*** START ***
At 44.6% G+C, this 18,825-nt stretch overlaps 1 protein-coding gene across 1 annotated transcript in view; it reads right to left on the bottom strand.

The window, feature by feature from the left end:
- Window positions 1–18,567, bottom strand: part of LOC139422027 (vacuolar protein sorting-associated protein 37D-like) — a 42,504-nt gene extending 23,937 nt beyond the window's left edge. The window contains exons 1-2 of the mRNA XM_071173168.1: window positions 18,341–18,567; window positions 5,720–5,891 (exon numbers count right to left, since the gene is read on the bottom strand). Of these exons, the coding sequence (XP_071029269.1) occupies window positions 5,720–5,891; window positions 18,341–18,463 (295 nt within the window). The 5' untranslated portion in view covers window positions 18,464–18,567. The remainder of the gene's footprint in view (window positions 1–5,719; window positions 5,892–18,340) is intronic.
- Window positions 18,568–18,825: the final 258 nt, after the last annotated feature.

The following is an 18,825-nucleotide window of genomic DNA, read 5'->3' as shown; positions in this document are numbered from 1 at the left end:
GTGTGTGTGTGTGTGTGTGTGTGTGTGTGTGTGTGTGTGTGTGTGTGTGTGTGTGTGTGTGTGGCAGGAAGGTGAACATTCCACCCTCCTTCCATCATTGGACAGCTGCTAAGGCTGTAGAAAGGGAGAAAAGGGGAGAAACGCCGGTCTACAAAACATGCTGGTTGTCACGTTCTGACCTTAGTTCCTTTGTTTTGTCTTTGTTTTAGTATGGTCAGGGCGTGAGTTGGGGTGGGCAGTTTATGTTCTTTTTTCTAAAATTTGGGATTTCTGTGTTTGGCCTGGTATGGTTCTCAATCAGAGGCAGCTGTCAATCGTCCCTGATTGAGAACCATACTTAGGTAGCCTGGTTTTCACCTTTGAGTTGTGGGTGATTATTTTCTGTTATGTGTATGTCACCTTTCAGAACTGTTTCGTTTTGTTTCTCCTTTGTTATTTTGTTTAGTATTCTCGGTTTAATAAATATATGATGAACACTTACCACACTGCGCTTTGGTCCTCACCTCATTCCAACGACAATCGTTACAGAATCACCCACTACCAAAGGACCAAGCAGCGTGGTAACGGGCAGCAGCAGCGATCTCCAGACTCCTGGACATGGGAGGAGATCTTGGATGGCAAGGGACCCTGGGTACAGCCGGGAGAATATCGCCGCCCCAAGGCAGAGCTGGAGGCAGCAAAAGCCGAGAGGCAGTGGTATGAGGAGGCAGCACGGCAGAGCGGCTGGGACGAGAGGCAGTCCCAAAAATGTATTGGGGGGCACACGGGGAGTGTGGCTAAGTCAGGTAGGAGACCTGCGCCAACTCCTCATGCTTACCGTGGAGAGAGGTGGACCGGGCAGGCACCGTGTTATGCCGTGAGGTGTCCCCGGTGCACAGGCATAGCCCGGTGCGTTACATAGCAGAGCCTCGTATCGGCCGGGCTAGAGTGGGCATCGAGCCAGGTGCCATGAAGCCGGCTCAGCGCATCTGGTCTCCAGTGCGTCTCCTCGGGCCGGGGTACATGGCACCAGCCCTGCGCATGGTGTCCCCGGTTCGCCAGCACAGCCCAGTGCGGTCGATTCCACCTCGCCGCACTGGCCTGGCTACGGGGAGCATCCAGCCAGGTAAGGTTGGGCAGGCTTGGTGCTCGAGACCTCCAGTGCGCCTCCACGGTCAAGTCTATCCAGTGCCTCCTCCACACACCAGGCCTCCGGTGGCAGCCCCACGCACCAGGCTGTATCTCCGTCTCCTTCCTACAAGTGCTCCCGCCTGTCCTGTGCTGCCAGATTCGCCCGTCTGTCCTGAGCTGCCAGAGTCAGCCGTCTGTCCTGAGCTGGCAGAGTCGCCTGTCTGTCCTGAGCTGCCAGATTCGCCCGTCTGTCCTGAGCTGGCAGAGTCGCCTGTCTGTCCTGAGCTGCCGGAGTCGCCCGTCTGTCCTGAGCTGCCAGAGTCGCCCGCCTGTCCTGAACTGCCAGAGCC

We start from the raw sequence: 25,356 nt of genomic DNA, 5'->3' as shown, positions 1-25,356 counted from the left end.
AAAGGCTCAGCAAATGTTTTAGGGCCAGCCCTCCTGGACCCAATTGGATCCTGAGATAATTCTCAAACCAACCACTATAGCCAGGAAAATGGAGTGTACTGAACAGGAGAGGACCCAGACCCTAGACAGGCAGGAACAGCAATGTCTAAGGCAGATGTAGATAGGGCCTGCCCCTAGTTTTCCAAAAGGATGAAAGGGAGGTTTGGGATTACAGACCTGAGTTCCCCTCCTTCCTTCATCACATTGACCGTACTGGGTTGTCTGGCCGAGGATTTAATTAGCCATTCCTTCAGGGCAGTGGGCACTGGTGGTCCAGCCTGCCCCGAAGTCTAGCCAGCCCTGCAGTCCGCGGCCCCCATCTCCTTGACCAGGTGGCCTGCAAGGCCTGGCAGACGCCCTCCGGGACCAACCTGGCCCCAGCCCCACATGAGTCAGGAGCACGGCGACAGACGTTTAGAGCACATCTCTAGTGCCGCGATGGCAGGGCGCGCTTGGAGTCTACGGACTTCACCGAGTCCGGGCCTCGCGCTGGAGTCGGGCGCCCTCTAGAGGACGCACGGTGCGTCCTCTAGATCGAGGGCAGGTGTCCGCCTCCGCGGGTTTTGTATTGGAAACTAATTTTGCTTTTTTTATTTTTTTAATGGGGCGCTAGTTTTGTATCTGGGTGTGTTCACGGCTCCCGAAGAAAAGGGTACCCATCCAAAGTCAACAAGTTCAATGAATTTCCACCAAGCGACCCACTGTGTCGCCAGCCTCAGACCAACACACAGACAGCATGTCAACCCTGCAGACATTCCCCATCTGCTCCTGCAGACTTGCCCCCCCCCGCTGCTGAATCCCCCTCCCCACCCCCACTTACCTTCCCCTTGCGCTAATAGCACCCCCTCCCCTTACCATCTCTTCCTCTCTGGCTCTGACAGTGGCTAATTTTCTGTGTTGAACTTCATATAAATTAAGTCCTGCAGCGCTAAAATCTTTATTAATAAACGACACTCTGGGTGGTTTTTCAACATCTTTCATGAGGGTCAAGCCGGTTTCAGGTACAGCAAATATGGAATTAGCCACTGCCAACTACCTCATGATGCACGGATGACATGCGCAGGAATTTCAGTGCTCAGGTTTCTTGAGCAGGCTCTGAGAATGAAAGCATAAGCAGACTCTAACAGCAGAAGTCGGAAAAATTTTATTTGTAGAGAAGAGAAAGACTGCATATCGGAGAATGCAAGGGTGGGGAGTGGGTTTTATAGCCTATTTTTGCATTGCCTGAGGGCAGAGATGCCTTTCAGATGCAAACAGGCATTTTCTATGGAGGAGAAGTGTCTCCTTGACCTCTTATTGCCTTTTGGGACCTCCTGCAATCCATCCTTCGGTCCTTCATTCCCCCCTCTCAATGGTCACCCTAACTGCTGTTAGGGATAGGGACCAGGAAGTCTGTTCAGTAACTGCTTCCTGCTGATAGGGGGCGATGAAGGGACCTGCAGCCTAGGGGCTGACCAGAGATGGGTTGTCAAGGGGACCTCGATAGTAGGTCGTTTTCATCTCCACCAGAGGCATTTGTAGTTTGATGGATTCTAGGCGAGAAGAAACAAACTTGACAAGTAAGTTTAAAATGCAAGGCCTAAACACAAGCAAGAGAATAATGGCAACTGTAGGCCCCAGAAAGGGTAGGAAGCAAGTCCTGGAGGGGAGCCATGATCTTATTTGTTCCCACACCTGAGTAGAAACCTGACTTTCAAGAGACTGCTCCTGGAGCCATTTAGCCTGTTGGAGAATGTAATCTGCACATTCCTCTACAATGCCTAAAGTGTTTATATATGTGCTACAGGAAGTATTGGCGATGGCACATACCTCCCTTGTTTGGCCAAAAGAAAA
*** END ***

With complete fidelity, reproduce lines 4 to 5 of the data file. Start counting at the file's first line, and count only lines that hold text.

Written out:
- Window positions 18,568–18,825: the final 258 nt, after the last annotated feature.

The following is an 18,825-nucleotide window of genomic DNA, read 5'->3' as shown; positions in this document are numbered from 1 at the left end: